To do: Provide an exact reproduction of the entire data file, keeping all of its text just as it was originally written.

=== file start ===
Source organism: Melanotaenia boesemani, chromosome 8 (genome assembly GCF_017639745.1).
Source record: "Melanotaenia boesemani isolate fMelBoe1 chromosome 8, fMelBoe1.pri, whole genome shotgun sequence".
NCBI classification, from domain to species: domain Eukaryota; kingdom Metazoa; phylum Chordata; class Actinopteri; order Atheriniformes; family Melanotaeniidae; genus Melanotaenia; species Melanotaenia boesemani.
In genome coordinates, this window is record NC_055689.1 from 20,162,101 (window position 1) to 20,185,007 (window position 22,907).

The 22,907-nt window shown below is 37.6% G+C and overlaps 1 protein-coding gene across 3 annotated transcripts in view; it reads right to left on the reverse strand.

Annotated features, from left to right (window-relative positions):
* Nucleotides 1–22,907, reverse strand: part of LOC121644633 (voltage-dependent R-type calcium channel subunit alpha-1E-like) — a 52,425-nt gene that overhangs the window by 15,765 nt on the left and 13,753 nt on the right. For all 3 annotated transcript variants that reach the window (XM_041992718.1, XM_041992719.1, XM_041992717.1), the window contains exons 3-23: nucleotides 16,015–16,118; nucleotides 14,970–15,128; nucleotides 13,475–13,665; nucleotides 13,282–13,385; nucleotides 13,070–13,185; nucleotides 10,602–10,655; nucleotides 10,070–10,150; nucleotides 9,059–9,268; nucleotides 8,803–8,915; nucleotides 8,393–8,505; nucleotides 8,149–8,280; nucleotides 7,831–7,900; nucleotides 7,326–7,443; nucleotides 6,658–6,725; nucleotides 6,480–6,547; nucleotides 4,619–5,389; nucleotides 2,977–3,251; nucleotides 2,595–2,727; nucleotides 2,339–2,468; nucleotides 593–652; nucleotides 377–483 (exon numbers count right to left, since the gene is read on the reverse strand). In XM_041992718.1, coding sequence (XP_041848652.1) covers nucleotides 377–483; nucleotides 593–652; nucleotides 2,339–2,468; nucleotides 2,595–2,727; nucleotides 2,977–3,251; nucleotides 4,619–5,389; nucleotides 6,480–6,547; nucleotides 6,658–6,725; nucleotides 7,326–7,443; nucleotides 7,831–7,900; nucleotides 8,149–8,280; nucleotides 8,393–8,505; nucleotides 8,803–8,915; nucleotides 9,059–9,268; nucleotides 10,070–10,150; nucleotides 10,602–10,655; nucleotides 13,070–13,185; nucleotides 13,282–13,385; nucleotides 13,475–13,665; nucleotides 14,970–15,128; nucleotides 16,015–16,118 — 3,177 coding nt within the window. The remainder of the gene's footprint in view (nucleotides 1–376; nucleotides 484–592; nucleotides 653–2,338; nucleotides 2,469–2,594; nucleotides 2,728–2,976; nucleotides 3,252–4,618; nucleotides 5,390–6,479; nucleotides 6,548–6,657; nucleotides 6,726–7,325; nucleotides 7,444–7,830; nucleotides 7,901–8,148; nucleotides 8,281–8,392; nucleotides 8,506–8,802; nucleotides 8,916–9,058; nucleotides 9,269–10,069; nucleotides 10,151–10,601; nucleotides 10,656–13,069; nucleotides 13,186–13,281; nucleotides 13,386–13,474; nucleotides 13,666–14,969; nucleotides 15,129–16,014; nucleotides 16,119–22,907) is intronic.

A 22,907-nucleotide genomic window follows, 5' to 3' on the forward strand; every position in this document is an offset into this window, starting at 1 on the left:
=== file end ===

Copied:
Source organism: Melanotaenia boesemani, chromosome 8 (genome assembly GCF_017639745.1).
Source record: "Melanotaenia boesemani isolate fMelBoe1 chromosome 8, fMelBoe1.pri, whole genome shotgun sequence".
NCBI classification, from domain to species: domain Eukaryota; kingdom Metazoa; phylum Chordata; class Actinopteri; order Atheriniformes; family Melanotaeniidae; genus Melanotaenia; species Melanotaenia boesemani.
In genome coordinates, this window is record NC_055689.1 from 20,162,101 (window position 1) to 20,185,007 (window position 22,907).

The 22,907-nt window shown below is 37.6% G+C and overlaps 1 protein-coding gene across 3 annotated transcripts in view; it reads right to left on the reverse strand.

Annotated features, from left to right (window-relative positions):
* Nucleotides 1–22,907, reverse strand: part of LOC121644633 (voltage-dependent R-type calcium channel subunit alpha-1E-like) — a 52,425-nt gene that overhangs the window by 15,765 nt on the left and 13,753 nt on the right. For all 3 annotated transcript variants that reach the window (XM_041992718.1, XM_041992719.1, XM_041992717.1), the window contains exons 3-23: nucleotides 16,015–16,118; nucleotides 14,970–15,128; nucleotides 13,475–13,665; nucleotides 13,282–13,385; nucleotides 13,070–13,185; nucleotides 10,602–10,655; nucleotides 10,070–10,150; nucleotides 9,059–9,268; nucleotides 8,803–8,915; nucleotides 8,393–8,505; nucleotides 8,149–8,280; nucleotides 7,831–7,900; nucleotides 7,326–7,443; nucleotides 6,658–6,725; nucleotides 6,480–6,547; nucleotides 4,619–5,389; nucleotides 2,977–3,251; nucleotides 2,595–2,727; nucleotides 2,339–2,468; nucleotides 593–652; nucleotides 377–483 (exon numbers count right to left, since the gene is read on the reverse strand). In XM_041992718.1, coding sequence (XP_041848652.1) covers nucleotides 377–483; nucleotides 593–652; nucleotides 2,339–2,468; nucleotides 2,595–2,727; nucleotides 2,977–3,251; nucleotides 4,619–5,389; nucleotides 6,480–6,547; nucleotides 6,658–6,725; nucleotides 7,326–7,443; nucleotides 7,831–7,900; nucleotides 8,149–8,280; nucleotides 8,393–8,505; nucleotides 8,803–8,915; nucleotides 9,059–9,268; nucleotides 10,070–10,150; nucleotides 10,602–10,655; nucleotides 13,070–13,185; nucleotides 13,282–13,385; nucleotides 13,475–13,665; nucleotides 14,970–15,128; nucleotides 16,015–16,118 — 3,177 coding nt within the window. The remainder of the gene's footprint in view (nucleotides 1–376; nucleotides 484–592; nucleotides 653–2,338; nucleotides 2,469–2,594; nucleotides 2,728–2,976; nucleotides 3,252–4,618; nucleotides 5,390–6,479; nucleotides 6,548–6,657; nucleotides 6,726–7,325; nucleotides 7,444–7,830; nucleotides 7,901–8,148; nucleotides 8,281–8,392; nucleotides 8,506–8,802; nucleotides 8,916–9,058; nucleotides 9,269–10,069; nucleotides 10,151–10,601; nucleotides 10,656–13,069; nucleotides 13,186–13,281; nucleotides 13,386–13,474; nucleotides 13,666–14,969; nucleotides 15,129–16,014; nucleotides 16,119–22,907) is intronic.

A 22,907-nucleotide genomic window follows, 5' to 3' on the forward strand; every position in this document is an offset into this window, starting at 1 on the left: